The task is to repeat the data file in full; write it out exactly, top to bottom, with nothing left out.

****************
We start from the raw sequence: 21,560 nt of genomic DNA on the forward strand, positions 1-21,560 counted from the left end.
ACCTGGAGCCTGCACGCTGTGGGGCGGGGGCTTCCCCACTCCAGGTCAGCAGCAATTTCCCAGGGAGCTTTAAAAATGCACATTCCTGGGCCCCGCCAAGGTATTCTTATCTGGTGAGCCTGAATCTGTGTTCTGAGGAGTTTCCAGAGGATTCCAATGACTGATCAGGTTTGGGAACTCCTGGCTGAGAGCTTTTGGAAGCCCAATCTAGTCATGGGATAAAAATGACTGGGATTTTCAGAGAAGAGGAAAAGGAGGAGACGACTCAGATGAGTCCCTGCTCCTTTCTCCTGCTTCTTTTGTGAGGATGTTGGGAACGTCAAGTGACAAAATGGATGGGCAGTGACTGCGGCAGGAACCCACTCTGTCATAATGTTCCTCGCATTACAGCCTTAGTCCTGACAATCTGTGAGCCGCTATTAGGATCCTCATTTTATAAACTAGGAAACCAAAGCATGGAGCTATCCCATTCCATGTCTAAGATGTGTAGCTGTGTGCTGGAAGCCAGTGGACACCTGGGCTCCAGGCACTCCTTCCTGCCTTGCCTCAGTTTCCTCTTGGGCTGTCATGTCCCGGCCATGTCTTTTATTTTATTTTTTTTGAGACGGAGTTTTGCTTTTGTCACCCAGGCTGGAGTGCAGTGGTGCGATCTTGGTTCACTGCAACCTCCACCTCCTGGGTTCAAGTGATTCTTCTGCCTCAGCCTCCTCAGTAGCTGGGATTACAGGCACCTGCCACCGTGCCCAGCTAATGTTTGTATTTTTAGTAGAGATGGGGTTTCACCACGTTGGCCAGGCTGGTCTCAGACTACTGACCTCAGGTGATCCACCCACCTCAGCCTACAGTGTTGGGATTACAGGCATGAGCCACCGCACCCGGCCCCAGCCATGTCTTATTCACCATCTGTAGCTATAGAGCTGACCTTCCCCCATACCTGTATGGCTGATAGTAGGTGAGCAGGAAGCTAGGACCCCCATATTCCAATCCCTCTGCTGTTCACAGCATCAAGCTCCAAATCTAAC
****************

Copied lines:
We start from the raw sequence: 21,560 nt of genomic DNA on the forward strand, positions 1-21,560 counted from the left end.
ACCTGGAGCCTGCACGCTGTGGGGCGGGGGCTTCCCCACTCCAGGTCAGCAGCAATTTCCCAGGGAGCTTTAAAAATGCACATTCCTGGGCCCCGCCAAGGTATTCTTATCTGGTGAGCCTGAATCTGTGTTCTGAGGAGTTTCCAGAGGATTCCAATGACTGATCAGGTTTGGGAACTCCTGGCTGAGAGCTTTTGGAAGCCCAATCTAGTCATGGGATAAAAATGACTGGGATTTTCAGAGAAGAGGAAAAGGAGGAGACGACTCAGATGAGTCCCTGCTCCTTTCTCCTGCTTCTTTTGTGAGGATGTTGGGAACGTCAAGTGACAAAATGGATGGGCAGTGACTGCGGCAGGAACCCACTCTGTCATAATGTTCCTCGCATTACAGCCTTAGTCCTGACAATCTGTGAGCCGCTATTAGGATCCTCATTTTATAAACTAGGAAACCAAAGCATGGAGCTATCCCATTCCATGTCTAAGATGTGTAGCTGTGTGCTGGAAGCCAGTGGACACCTGGGCTCCAGGCACTCCTTCCTGCCTTGCCTCAGTTTCCTCTTGGGCTGTCATGTCCCGGCCATGTCTTTTATTTTATTTTTTTTGAGACGGAGTTTTGCTTTTGTCACCCAGGCTGGAGTGCAGTGGTGCGATCTTGGTTCACTGCAACCTCCACCTCCTGGGTTCAAGTGATTCTTCTGCCTCAGCCTCCTCAGTAGCTGGGATTACAGGCACCTGCCACCGTGCCCAGCTAATGTTTGTATTTTTAGTAGAGATGGGGTTTCACCACGTTGGCCAGGCTGGTCTCAGACTACTGACCTCAGGTGATCCACCCACCTCAGCCTACAGTGTTGGGATTACAGGCATGAGCCACCGCACCCGGCCCCAGCCATGTCTTATTCACCATCTGTAGCTATAGAGCTGACCTTCCCCCATACCTGTATGGCTGATAGTAGGTGAGCAGGAAGCTAGGACCCCCATATTCCAATCCCTCTGCTGTTCACAGCATCAAGCTCCAAATCTAAC